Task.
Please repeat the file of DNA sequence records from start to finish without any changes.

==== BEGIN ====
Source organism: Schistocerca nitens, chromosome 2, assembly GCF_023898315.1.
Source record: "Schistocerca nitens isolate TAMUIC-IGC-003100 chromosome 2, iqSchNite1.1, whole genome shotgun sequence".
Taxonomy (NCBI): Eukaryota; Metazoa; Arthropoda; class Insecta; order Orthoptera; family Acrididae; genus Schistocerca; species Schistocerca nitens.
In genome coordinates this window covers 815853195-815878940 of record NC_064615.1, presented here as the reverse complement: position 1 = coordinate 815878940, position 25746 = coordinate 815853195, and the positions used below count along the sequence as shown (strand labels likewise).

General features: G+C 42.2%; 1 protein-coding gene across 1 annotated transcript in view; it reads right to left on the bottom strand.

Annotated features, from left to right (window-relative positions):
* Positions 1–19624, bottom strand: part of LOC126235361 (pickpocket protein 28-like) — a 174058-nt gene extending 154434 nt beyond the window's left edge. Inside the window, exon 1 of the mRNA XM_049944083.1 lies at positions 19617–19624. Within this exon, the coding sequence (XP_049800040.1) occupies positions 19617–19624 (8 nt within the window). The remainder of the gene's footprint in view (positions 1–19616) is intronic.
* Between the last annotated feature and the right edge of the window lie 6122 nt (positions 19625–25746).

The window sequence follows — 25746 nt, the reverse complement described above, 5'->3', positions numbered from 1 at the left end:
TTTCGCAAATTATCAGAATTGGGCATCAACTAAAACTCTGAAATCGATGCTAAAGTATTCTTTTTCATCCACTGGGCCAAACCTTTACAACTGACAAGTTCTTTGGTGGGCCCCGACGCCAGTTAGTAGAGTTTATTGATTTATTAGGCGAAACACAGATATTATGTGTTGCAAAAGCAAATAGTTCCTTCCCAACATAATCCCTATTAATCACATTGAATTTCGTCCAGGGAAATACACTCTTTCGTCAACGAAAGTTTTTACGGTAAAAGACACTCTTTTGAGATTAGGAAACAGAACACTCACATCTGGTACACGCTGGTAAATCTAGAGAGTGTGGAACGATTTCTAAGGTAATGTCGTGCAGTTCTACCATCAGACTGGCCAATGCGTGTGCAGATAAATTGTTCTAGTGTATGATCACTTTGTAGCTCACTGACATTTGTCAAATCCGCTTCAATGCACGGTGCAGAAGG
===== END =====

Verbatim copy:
Source organism: Schistocerca nitens, chromosome 2, assembly GCF_023898315.1.
Source record: "Schistocerca nitens isolate TAMUIC-IGC-003100 chromosome 2, iqSchNite1.1, whole genome shotgun sequence".
Taxonomy (NCBI): Eukaryota; Metazoa; Arthropoda; class Insecta; order Orthoptera; family Acrididae; genus Schistocerca; species Schistocerca nitens.
In genome coordinates this window covers 815853195-815878940 of record NC_064615.1, presented here as the reverse complement: position 1 = coordinate 815878940, position 25746 = coordinate 815853195, and the positions used below count along the sequence as shown (strand labels likewise).

General features: G+C 42.2%; 1 protein-coding gene across 1 annotated transcript in view; it reads right to left on the bottom strand.

Annotated features, from left to right (window-relative positions):
* Positions 1–19624, bottom strand: part of LOC126235361 (pickpocket protein 28-like) — a 174058-nt gene extending 154434 nt beyond the window's left edge. Inside the window, exon 1 of the mRNA XM_049944083.1 lies at positions 19617–19624. Within this exon, the coding sequence (XP_049800040.1) occupies positions 19617–19624 (8 nt within the window). The remainder of the gene's footprint in view (positions 1–19616) is intronic.
* Between the last annotated feature and the right edge of the window lie 6122 nt (positions 19625–25746).

The window sequence follows — 25746 nt, the reverse complement described above, 5'->3', positions numbered from 1 at the left end:
TTTCGCAAATTATCAGAATTGGGCATCAACTAAAACTCTGAAATCGATGCTAAAGTATTCTTTTTCATCCACTGGGCCAAACCTTTACAACTGACAAGTTCTTTGGTGGGCCCCGACGCCAGTTAGTAGAGTTTATTGATTTATTAGGCGAAACACAGATATTATGTGTTGCAAAAGCAAATAGTTCCTTCCCAACATAATCCCTATTAATCACATTGAATTTCGTCCAGGGAAATACACTCTTTCGTCAACGAAAGTTTTTACGGTAAAAGACACTCTTTTGAGATTAGGAAACAGAACACTCACATCTGGTACACGCTGGTAAATCTAGAGAGTGTGGAACGATTTCTAAGGTAATGTCGTGCAGTTCTACCATCAGACTGGCCAATGCGTGTGCAGATAAATTGTTCTAGTGTATGATCACTTTGTAGCTCACTGACATTTGTCAAATCCGCTTCAATGCACGGTGCAGAAGG